Russian forces have started patrols along the Syria-Turkey border, filling the vacuum left by a US troop withdrawal that effectively handed back a third of the country to the Moscow-backed regime of President Bashar al-Assad
Qamishli (Syria) (AFP) - The US said Thursday it would beef up its military presence to protect northeastern Syria oil fields as Kurdish forces abandoned several positions to comply with a deal allowing Damascus, Ankara and Moscow to carve up their now-defunct autonomous region.
"The US is committed to reinforcing our position, in coordination with our SDF (Syrian Democratic Forces) partners, in northeast Syria with additional military assets to prevent those oil fields from falling back to into the hands of ISIS or other destabilizing actors," a Pentagon official said in a statement.
The official did not provide any numbers or confirm reports that US armoured assets would stay by the oilfields, once used to fund the Islamic State group's short-lived "caliphate".
- Russians launch military patrols -
The announcement came as Russian forces began patrolling the flashpoint Syrian-Turkish frontier, filling part of the vacuum left by a US troop withdrawal that effectively returned a third of Syria to the Moscow-backed regime of President Bashar al-Assad.
An AFP correspondent saw a Russian patrol set off from Qamishli westwards along the border flying Russian flags.
The Russian defence ministry said the patrol covered "more than 60 kilometres" (37 miles) between Qamishli and Amuda.
The Syrian Observatory for Human Rights reported that the Kurdish-led SDF had pulled out of some areas at the eastern end of the border on Thursday.
Yet fighters from the Kurdish People's Protection Units (YPG) -- the main component of the SDF -- remained in many positions along the 440-kilometre border, said Observatory head Rami Abdel Rahman.
The Britain-based war monitor also reported clashes near the town of Tal Tamr between SDF fighters and some of the Syrian former rebels paid by Turkey to fight ground battles.
- US backs Sochi deal -
On Tuesday Russia and Turkey signed a deal in the Black Sea resort of Sochi that promised a ceasefire while requiring Kurdish forces to withdraw to a line 30 kilometres from the border.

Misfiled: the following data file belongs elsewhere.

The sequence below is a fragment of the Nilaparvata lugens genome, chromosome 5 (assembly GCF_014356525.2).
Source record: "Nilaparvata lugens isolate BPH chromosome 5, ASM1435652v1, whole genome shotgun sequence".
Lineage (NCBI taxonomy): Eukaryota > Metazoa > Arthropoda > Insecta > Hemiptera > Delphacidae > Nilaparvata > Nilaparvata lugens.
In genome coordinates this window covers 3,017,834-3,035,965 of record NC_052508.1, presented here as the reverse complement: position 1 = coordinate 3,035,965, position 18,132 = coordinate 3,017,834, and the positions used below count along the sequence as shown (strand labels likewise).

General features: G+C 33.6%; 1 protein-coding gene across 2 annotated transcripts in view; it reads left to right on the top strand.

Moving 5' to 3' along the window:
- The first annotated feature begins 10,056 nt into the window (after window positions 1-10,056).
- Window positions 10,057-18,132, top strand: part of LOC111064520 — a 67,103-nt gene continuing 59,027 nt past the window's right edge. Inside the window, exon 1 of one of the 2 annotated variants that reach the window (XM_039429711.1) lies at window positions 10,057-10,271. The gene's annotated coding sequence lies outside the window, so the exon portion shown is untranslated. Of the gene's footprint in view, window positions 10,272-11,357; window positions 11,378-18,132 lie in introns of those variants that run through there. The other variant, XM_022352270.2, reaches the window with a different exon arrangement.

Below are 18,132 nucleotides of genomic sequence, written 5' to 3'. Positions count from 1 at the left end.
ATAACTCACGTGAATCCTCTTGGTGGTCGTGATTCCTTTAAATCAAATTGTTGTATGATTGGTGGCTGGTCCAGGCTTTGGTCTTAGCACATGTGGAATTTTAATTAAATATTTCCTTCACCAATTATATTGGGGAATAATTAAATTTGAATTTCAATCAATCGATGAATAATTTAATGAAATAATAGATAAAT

Turkish President Recep Tayyip Erdogan, who is embattled on the domestic political front, hopes to use the pocket to resettle at least half of the 3.6 million Syrian refugees his country hosts.
Under the Sochi deal, the area will remain under the full control of Turkey, unlike the rest of the projected buffer zone which will eventually be jointly patrolled by Turkey and Russia.
- Turkey slammed at NATO meeting -
As Kurdish troops withdrew, SDF commander Mazloum Abdi on Twitter accused the Turkish-led forces of violating the truce on the eastern front of Ras al-Ain.
"The guarantors of the ceasefire must carry out their responsibilities to rein in the Turks," he said.
NATO defence ministers slammed Turkey for its military operation in Syria on Thursday, at the start of a two-day meeting in Brussels.
German Defence Minister Annegret Kramp-Karrenbauer said she and her French and British counterparts believed the Turkish-Russian "safe zone" agreement "does not provide a permanent basis for a political solution".
US Defense Secretary Mark Esper, speaking at a think tank conference in Brussels before the NATO meeting, was more blunt, saying NATO member Turkey was "heading in the wrong direction".
"Turkey put us all in a very terrible situation and I think the incursion's unwarranted," Esper said.
The Kurdish leader Abdi welcomed a German proposal of international troops being deployed to create a security zone in northeast Syria, but there was no indication the plan would be accepted by Turkey or UN Security Council member Russia -- now the undisputed main foreign power in Syria.
- US to protect oil -
Washington's insistence on maintaining a military presence in the oil fields in the country's far northeast corner, after abandoning other positions along the Turkish frontier, drew doubts and criticism.
But the Pentagon official, who insisted on anonymity, stressed it was to prevent a potentially resurgent Islamic State jihadist movement from retaking control of the fields.
"One of the most significant gains by the US and our partners in the fight against ISIS was gaining control of oil fields in Eastern Syria," the official said.
"We must deny ISIS this revenue stream to ensure there's no resurgence."